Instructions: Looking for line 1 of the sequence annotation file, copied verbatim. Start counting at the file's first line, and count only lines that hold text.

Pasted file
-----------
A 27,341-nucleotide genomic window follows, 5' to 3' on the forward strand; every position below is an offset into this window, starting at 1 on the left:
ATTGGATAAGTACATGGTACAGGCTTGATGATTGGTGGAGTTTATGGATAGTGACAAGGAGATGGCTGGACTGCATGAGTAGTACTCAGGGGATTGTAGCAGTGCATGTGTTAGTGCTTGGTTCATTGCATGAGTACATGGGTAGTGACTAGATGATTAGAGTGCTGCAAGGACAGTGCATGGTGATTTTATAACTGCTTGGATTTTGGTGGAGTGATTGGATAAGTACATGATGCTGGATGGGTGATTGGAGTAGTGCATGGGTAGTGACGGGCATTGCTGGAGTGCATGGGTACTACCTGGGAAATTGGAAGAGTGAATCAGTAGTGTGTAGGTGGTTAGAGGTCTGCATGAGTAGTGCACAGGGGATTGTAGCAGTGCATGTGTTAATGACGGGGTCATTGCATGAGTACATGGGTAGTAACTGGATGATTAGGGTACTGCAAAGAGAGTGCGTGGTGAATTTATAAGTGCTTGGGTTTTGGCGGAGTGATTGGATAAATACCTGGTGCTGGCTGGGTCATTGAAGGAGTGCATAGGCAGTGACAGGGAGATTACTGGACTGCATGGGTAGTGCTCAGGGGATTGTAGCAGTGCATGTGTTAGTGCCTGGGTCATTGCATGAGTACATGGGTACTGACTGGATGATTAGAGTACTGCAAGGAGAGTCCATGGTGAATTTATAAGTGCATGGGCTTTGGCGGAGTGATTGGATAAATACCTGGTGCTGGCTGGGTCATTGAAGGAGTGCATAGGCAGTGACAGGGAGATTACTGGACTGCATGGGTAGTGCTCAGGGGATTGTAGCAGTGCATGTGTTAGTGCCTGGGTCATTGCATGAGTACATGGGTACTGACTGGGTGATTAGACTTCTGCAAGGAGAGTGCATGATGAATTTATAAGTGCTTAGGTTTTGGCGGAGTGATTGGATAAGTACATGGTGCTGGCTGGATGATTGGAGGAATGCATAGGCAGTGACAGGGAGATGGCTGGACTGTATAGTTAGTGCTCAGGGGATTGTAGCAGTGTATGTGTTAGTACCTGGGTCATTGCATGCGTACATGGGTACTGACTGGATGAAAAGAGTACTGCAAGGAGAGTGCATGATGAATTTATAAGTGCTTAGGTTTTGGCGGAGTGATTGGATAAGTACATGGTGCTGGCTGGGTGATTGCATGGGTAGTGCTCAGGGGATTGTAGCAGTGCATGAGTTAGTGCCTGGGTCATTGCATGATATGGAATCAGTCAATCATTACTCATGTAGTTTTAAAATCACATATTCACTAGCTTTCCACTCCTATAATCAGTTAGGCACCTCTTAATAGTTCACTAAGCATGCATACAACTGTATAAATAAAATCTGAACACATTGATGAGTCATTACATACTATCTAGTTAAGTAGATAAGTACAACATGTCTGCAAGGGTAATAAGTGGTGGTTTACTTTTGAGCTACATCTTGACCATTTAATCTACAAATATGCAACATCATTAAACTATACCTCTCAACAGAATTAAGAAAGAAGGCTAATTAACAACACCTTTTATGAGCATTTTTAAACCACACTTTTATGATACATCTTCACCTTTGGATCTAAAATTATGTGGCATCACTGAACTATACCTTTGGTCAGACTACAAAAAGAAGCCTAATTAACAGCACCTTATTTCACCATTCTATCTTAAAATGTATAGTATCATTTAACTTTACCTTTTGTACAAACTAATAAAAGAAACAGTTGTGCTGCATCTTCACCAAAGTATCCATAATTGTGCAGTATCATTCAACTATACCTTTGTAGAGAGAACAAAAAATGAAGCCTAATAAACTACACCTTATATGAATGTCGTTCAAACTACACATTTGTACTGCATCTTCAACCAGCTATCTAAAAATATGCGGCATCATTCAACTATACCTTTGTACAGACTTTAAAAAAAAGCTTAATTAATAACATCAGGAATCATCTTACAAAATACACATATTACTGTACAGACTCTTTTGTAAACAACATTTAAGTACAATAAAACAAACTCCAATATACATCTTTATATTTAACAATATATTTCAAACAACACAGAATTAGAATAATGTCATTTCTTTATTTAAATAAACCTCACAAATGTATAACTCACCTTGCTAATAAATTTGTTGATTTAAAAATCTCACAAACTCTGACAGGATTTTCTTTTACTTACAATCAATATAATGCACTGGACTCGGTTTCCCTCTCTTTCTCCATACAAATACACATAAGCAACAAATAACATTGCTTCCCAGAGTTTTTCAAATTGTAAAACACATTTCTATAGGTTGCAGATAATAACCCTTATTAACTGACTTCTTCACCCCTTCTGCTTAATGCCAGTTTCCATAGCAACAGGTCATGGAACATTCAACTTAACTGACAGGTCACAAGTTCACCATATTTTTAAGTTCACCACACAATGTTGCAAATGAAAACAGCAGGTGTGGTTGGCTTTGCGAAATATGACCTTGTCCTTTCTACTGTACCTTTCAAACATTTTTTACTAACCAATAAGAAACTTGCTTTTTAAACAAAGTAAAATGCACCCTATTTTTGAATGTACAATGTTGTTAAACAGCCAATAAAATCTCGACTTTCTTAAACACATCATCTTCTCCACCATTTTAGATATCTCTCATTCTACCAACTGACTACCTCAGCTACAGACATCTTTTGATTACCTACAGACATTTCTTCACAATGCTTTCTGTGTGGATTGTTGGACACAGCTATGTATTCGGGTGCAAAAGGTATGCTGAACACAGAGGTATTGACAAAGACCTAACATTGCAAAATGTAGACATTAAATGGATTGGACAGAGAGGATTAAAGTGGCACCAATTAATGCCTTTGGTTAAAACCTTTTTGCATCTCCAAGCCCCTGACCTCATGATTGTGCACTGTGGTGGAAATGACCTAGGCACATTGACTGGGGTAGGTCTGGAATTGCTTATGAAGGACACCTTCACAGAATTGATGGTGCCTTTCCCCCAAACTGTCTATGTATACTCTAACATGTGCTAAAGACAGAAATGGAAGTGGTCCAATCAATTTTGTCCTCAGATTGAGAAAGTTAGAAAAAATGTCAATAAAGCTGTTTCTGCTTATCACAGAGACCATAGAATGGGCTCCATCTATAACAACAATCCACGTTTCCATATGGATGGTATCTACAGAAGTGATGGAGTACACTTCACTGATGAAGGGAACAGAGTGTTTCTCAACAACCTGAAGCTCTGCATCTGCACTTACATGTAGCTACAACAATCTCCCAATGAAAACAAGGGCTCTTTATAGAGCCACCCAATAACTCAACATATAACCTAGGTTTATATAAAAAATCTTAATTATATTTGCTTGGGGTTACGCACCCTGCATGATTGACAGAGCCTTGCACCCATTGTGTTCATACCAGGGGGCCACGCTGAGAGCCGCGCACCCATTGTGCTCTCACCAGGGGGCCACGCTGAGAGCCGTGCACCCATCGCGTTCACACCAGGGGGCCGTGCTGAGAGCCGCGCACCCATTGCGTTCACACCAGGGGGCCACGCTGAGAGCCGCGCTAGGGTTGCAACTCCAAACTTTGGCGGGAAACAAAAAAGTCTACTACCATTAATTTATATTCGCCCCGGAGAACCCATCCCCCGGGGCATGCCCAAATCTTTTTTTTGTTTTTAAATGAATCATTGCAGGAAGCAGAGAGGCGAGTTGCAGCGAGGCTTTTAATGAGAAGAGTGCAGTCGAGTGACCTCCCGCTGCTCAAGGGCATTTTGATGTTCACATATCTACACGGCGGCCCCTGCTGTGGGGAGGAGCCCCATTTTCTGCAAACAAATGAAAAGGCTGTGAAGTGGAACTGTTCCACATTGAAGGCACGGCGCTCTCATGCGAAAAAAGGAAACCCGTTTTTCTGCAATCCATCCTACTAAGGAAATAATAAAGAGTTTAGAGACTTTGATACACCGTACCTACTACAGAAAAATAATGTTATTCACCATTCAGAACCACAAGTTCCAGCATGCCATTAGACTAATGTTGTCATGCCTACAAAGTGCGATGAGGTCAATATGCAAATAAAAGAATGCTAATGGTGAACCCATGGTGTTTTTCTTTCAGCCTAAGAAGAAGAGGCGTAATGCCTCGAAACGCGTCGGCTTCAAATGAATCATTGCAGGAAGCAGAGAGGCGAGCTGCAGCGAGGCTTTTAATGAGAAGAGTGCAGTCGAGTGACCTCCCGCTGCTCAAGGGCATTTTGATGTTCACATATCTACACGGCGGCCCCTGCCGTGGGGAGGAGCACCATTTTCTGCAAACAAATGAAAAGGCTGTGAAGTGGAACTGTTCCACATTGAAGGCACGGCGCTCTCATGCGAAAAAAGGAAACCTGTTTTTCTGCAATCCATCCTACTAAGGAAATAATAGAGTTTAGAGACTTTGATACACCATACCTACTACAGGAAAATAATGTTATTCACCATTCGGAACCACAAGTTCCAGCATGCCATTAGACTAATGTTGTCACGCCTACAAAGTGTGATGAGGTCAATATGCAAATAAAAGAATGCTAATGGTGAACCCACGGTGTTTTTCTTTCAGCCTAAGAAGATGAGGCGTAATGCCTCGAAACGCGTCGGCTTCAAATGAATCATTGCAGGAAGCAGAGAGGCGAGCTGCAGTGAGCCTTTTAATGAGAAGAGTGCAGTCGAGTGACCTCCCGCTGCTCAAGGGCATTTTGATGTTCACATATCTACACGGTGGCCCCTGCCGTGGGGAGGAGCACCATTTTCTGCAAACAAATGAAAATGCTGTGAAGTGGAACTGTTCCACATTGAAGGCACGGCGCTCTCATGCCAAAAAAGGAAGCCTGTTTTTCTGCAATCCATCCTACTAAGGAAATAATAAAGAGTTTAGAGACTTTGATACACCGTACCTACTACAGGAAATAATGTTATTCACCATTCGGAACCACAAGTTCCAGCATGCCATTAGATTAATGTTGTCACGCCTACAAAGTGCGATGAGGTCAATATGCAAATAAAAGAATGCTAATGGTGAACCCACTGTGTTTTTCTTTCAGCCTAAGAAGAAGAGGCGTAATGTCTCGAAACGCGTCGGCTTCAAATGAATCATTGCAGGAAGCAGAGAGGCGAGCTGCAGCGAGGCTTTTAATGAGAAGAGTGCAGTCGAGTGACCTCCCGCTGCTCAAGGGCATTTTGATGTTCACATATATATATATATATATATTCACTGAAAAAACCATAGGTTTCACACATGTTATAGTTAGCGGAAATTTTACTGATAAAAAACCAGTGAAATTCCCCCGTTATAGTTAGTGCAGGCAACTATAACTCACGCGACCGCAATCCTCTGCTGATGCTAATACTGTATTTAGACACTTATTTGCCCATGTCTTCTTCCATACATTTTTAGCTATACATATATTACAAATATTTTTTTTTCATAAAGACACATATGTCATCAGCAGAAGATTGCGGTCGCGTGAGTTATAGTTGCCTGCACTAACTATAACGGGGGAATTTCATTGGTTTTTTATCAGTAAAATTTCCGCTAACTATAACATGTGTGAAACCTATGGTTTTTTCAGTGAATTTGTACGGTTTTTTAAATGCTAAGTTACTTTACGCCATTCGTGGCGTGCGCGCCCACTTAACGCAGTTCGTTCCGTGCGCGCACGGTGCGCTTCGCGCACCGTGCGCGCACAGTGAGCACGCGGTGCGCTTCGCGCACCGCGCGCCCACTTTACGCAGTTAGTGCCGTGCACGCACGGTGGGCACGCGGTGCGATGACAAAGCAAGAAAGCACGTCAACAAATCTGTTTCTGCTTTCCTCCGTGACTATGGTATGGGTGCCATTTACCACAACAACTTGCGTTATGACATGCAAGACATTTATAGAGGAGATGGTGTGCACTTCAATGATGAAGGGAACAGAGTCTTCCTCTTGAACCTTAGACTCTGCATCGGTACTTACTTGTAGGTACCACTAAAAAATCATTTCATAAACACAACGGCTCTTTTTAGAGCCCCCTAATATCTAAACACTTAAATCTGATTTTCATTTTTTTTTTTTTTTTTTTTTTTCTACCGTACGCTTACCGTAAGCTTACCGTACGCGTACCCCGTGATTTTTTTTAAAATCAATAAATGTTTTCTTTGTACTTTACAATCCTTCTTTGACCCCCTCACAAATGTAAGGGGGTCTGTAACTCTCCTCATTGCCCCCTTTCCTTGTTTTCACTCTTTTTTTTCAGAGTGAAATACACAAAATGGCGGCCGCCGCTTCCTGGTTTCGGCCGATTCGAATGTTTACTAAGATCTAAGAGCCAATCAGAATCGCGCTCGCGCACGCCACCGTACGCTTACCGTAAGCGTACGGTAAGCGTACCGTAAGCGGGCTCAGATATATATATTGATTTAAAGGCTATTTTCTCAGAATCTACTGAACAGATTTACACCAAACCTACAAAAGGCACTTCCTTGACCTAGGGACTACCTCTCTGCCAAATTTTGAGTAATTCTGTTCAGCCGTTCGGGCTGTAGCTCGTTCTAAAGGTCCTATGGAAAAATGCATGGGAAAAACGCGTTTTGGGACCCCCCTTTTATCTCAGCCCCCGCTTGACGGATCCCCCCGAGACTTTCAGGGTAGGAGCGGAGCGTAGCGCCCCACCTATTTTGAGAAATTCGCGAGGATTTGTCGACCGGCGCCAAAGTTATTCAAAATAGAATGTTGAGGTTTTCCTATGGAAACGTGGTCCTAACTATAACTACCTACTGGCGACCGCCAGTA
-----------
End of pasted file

A 27,341-nucleotide genomic window follows, 5' to 3' on the forward strand; every position below is an offset into this window, starting at 1 on the left: